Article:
If you’re an experienced budgeting and planning practitioner, it’s likely you use a system that has evolved from a combination of learning by doing and classroom training. However, it seems logical that we should be able to construct a system by simply incrementing it with forward-looking details and minor caption changes.
If we hang on to the intuition to take history and project it into the future, it should be possible to create a foundation from which to make changes and iterate results until we arrive at a point where we have the following:
  • Departmental expense budget for communications cost management (CCM)
  • Fixed asset account, capital budget, and revised depreciation schedule
Now that we have determined where we want to go, the issue and focus is on how to get there. Experienced budget crunchers have come to learn that once a year, somewhere out of the blue comes a set of instructions and assumptions to prepare the budget. And thereupon begins an annual ritual akin to something between a Mexican hat dance and an Indian snake charmer festival. Typically, the only thing constant, clear, and repetitive is ‘‘don’t spend any more than we have to,’’ or ‘‘cut capital spending by 25%.’’
Well-run, successful organizations breeze through the cycle and complete the annual business plan and budgeting with aplomb akin to a well-run ballet troupe. Why and how do they do this? Simple:
  • They have a common-sense, well-adapted internal reporting and forecasting process
  • They get management direction in the form of two or three alternative growth scenarios for the next year
  • They use clear and simple assumptions regarding availability and use of headcount and capital
  • They operate on a no-fear, no-cut, schedule with dates and deadlines for actions by key players
Before undertaking budgeting and planning work, it may help to explain a little more about what’s been going on during the current year so far. Earlier there was a mention of timing of the budgeting and financial planning process. Figure 1 shows key elements and timing with respect to the annual business plan.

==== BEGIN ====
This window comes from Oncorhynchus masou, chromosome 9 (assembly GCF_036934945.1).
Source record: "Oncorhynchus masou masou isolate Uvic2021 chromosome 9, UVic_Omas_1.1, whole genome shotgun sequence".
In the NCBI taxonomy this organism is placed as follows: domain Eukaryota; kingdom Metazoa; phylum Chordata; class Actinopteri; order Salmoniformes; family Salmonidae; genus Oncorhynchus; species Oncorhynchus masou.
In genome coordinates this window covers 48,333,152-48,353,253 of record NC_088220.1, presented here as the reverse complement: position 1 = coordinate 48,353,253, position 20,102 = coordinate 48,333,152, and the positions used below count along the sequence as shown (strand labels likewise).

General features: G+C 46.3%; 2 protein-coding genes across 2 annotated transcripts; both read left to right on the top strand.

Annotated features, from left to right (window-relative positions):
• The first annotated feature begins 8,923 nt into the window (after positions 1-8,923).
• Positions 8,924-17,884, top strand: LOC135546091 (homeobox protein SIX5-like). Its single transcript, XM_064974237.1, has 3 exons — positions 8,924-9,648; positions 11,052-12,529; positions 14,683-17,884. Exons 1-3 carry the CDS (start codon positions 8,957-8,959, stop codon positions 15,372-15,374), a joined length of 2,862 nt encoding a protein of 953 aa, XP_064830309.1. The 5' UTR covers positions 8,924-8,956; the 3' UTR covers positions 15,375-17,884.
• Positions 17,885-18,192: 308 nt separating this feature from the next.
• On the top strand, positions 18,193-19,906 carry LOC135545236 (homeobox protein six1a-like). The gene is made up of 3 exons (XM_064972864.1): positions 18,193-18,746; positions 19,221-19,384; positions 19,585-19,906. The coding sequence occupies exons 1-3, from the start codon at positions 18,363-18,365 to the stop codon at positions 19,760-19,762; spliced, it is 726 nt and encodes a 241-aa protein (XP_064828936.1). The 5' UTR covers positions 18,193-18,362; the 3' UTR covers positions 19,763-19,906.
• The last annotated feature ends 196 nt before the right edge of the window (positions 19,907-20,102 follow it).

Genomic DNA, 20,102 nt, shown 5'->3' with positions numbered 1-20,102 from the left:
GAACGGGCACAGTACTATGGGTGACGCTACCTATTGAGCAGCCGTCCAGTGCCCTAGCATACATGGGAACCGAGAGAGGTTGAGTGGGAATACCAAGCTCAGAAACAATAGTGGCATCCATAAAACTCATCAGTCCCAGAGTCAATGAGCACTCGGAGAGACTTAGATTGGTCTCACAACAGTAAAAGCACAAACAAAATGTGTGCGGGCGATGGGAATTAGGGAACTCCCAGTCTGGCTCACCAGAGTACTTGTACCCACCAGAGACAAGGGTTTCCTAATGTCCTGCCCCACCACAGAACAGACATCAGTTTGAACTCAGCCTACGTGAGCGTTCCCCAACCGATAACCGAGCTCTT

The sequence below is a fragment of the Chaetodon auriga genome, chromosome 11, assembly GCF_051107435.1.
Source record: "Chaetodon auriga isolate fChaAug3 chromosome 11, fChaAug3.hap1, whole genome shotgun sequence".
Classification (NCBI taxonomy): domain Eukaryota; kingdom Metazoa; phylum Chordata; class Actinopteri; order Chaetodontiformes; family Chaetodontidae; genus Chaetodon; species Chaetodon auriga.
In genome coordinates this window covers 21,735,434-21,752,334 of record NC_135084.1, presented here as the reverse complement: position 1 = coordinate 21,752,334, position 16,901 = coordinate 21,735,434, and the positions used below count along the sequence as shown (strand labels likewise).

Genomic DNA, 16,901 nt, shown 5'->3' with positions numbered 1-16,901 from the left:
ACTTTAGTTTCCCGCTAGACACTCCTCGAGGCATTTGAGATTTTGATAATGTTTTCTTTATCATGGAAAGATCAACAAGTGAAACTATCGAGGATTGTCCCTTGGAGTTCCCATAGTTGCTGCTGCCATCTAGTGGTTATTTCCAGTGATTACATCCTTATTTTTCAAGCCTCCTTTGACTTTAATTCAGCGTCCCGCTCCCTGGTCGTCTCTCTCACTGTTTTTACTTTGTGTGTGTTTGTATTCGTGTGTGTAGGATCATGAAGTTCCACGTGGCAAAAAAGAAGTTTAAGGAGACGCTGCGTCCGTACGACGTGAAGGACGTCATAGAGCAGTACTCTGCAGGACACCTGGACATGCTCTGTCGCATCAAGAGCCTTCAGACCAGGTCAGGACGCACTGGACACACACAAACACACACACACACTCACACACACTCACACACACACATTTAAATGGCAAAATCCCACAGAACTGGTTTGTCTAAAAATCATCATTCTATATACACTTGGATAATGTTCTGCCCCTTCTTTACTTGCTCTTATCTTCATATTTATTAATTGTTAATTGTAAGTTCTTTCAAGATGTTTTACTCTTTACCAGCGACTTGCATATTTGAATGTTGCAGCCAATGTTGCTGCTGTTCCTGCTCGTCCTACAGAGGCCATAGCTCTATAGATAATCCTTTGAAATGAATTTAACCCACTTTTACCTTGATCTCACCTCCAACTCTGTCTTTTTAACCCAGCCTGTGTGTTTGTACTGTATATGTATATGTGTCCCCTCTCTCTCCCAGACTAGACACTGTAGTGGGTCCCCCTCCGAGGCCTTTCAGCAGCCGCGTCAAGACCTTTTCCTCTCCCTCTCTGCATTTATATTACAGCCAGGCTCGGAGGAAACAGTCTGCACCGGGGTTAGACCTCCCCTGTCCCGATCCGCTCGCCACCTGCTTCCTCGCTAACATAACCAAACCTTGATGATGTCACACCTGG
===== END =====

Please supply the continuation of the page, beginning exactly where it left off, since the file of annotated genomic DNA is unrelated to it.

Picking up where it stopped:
Figure 1: Financial Reporting Planning Activities and Time Line
Basically, there are four activities taking place during the course of an operational year, sometimes called fiscal year. The well-managed organization begins the year with an approved budget and business plan. Throughout the year, operating results are recorded and reported on internally and externally. Even though the plan is fixed and doesn’t change, operations and results will vary because of several reasons. Moreover, the organization that doesn’t change its way of operating during the course of the year isn’t long-lived. At the root of change is the forecast activity. Properly carried out, forecasting is a powerful tool for driving annual operating and strategic business plans.

Assumptions and Growth Scenarios

First of all, let’s assume for purposes of the exercise, that we are on the receiving end of the assumptions and scenarios. The effort will involve:
  • Responding to the request for a plan and budget
  • Preparing a budget for the communications cost management function
  • Supporting all other departments with communications expertise in the preparation of their operating and capital budgets.
Here are the assumptions provided each department:
  • General economic growth remains sluggish to a point or two on the upside
  • Industry segment growth: 3% overall
  • Inflation between 3% and 4%
  • Business growth in accordance with long-range strategic plan
  • Delay replacement equipment capital from first to second quarter
  • Delay expansion capital from second to third quarter
  • Revenue growth: 5% per quarter, 15% year-to-year
  • Net income growth: 6% per quarter, 20% year-to-year
  • Short term interest rates: remain under 5%
  • Cost of capital: 10%
  • Headcount additions limited to vacancies in existing positions; incremental revenue; operating cost reduction projects (contractor, until proved out) and capacity growth.
Growth scenarios:
  • Expand regional programming from one currently to two or three areas.
One of the more often ill-practiced parts of business planning is making a plan-for-a-plan, complete with dates and deadlines. This is senior management responsibility. But if it isn’t practiced well, and you’re the communications manager that has to live with the situation, you can make your own plan and deadlines and benefit from such action. Table 1 shows an example of how to lay out an overall schedule and plan.
Start Date
Management issues guidelines and assumptions; requests draft plans
August 1
September 1
Management review cycle
September 1
October 1
Revision and negotiation
October 1
November 1
Prepare final plan
November 1
December 1
Final approval cycle
December 1
December 15
Distribute plan
December 15
December 31

Budgeting and Business Plan Schedule

In addition to the information above, each department manager has been provided with current financial summaries and first draft expense and capital budget forms or spreadsheets to use in developing the first draft submission.

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